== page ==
If you’re self-employed one of the most challenging things to establish is how much you expect to be paid for a given task. There are lots of variables to consider but the key is to ensure you charge clients enough so that, even when you’re busy, you don’t end up in the position where you can’t make enough money to get by. Here’s what I did to establish my minimum pay-rates.
You set your value
There’s a great scene in the second movie of Christoper Nolan’s Batman trilogy, The Dark knight. In that scene, the Joker says:
If you’re good at something, don’t do it for free.
When you offer services for free, other than in a few exceptional circumstances, you are telling the world your work has no value. There will be times when a prospective client, particularly one that has a large profile in your chosen industry, will tell you that the exposure will be great for your career or business.
People die from exposure!
Set a value for your work that is commensurate with the market and that lets you pay your bills.
As far as doing the odd freebie – I’d suggest it’s OK to offer your professional skills to charitable organisations you believe in but I don’t think there’s anything wrong with issuing an invoice and donating the fee straight back to the organisation.
How much work can you do?
Many self-employed people assume that they’ll be able to do paying work almost all the time. Aside from being a recipe for burn-out, the reality is there will be peaks and troughs on your workload. For me, the period between Christmas and mid-January is quiet and I’ve had a the odd year where there’s been almost no work available for all of January.
You need to factor in quieter times, sick days, some holidays and admin time. Then there are public holidays, weekends and other potential interruptions.
If we start with a full 365 day year, I think you need to subtract the following.
- Weekends: 104 days
- Personal leave (sick days, family leave, etc): 10 days
- Public holidays: 10 days
- Annual leave: 20 days
That’s a total of 144 non-working days per 365 day year, leaving you with 221 potential working days.
Then you’ll need time for answering calls and email, invoicing, chasing creditors, completing your tax paperwork, marketing, maintaining your website and other administrative tasks.
You may be tempted to do those outside normal working hours but it’s important to maintain a healthy work/life balance. I’d suggest doing these regular tasks, whenever you can, during normal work hours. My experience suggests you spend about 20% of your time on non-billable work.
So, that leaves you with about 177 available working days.
What’s the least you should charge?
if you’ve got a good handle on your expenses then you’ll know what sort of salary you need to pay yourself to get by.
Let’s say you want to earn the average weekly Australian wage. That’s almost $61,000 per year.
That means you need to pay yourself $345 per working day.
But, on top of that, you’ll have your business expenses. Things like rent, office supplies, communications bills, your computer, smartphone, tablet, tools and other equipment all need to be purchased, maintained and replaced when required. So, you’ll need to factor that in.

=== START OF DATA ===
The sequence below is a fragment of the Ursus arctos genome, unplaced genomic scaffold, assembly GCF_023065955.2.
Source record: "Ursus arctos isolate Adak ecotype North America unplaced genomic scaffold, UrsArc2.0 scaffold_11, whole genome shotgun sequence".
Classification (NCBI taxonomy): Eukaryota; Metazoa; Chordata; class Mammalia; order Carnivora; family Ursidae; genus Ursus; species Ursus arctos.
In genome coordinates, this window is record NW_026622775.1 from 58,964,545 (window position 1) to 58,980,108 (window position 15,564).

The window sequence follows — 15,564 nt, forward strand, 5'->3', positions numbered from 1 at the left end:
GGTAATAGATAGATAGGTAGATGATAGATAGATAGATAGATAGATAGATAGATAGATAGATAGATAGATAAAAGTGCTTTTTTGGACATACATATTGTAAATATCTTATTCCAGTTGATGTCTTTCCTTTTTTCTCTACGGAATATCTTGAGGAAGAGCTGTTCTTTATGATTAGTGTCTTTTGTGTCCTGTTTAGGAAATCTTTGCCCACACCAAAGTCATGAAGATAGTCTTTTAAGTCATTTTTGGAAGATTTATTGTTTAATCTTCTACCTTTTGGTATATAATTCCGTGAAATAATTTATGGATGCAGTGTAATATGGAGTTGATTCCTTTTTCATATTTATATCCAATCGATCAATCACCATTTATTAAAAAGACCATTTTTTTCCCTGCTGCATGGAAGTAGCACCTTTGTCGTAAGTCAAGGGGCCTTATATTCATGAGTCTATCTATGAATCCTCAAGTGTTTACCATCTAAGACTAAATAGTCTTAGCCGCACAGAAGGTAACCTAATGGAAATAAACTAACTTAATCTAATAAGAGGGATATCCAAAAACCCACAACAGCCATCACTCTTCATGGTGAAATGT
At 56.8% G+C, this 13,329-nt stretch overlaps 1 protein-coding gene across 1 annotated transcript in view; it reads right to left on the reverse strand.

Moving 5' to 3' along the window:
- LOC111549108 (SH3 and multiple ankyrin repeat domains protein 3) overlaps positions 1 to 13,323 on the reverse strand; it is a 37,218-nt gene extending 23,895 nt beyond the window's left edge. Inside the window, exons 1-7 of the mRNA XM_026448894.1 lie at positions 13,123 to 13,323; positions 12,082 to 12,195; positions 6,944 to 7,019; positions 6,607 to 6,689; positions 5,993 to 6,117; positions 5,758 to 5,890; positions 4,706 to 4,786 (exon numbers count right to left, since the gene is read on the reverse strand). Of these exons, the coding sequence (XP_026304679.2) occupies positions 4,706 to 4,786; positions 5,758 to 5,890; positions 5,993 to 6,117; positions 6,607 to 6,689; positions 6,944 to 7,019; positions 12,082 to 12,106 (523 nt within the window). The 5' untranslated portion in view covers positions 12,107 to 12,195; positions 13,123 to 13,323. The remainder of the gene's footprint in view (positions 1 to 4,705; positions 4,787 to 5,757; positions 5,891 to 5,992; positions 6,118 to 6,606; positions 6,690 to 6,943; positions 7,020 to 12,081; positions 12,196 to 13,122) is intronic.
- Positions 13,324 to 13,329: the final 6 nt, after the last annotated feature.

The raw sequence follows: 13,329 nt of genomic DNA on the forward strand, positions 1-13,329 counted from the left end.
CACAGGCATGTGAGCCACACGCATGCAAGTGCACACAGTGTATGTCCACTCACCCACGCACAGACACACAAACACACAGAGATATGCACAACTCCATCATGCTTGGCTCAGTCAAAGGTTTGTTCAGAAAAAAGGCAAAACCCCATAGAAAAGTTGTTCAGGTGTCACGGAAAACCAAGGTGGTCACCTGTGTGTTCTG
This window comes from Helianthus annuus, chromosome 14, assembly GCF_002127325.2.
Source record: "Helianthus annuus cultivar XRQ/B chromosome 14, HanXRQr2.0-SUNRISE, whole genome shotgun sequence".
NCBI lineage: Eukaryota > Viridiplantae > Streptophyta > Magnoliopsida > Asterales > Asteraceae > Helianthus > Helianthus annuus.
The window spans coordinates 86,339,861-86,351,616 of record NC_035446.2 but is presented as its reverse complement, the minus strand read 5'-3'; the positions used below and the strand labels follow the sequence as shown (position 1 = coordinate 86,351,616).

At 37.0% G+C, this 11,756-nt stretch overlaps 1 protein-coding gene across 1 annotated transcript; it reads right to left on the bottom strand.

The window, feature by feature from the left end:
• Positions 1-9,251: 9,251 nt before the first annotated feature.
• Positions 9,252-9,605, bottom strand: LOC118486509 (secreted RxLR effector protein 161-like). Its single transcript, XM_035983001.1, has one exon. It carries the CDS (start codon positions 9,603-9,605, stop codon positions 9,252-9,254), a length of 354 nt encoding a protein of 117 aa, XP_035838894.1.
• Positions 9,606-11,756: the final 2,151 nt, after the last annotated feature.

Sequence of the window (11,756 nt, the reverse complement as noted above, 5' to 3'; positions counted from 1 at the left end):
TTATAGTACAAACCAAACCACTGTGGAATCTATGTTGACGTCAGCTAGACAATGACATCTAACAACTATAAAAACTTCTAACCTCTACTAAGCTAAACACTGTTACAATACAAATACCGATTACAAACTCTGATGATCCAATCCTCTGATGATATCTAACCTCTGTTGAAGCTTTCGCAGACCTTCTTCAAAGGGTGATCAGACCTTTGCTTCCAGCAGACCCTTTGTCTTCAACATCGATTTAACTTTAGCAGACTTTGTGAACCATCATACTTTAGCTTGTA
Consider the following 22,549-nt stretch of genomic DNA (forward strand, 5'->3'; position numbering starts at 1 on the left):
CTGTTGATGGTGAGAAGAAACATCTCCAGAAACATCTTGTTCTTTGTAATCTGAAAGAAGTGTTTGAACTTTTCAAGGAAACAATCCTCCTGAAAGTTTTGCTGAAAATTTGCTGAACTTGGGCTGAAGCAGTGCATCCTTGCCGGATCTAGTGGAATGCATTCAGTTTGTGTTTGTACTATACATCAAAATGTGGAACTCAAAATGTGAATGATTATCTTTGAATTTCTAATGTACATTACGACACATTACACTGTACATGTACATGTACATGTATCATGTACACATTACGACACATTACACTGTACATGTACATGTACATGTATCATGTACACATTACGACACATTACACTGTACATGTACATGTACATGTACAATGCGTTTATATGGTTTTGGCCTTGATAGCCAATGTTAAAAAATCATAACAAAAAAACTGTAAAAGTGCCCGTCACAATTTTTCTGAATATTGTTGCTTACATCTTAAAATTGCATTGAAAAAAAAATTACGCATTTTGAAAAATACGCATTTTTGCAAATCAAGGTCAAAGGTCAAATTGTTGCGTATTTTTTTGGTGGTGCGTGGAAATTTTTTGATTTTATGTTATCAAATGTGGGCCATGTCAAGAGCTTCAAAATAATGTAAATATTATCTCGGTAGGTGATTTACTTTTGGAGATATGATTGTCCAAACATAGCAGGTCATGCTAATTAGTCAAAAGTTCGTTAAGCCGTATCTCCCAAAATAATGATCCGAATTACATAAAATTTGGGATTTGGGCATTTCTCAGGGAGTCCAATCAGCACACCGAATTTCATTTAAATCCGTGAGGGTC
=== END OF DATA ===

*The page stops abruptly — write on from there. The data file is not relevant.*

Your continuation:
Although you might be self-employed, you’ll want to pay into a superannuation fund as well.
So, you’ll need to do the maths on those items and add them to your daily rate, just to make ends meet.
By my estimate, even for a home based worker, you’ll need at least another $50 per day. So, just to ensure there’s a little bit of margin, $420 per working day, or $52.50 per hour, is probably a good number to look at in order to ensure you don’t go backwards.
But remember, that’s for an Australian average salary. If you’re looking to do a little better than that, you’ll need to bump that number up.
Don’t forget the market you’re in
The thing that’s harder to estimate is how the market value your work. There’s a delicate balance to ensure you get enough work at a decent rate without pricing yourself out of the market. You may calculate that you need to charge clients $700 per day but if the market won’t pay more than $500 you may need to either adjust your expectations or look at alternative forms of income.
While it’s good to be always working, it’s also important to not set a rate that’s too low. You may be able to get buy if you have a frugal lifestyle, by setting the value for the work you do at a low rate, but that may set an expectation that will reflect on other practitioners in your area of expertise.
For example, in the late 1990s, I worked for a company that used lots of contractors. At the time, the going rate was $300 per day. But we had one guy who was happy to charge $180 per day. Unsurprisingly, he was the contractor most called on and it put downward pressure on others to drop their rates to get more work.
There may be situations where coming in low to get some work is actually bad for your industry.
Negotiating up is hard
In my experience, it is a practical impossibility to get a client to increase what they’re offering to pay upwards. I prefer to go in with a quote for work that is at the higher end of what I think they’ll pay. If they disagree, you can always come down.
I have a standard rate card that covers most of the types of work I do. Whenever someone asks me how much I charge for a given task, I can send them the card and note that there’s room to negotiate. In over a decade of self-employment I cannot recall a single time when a client said they wanted to pay more.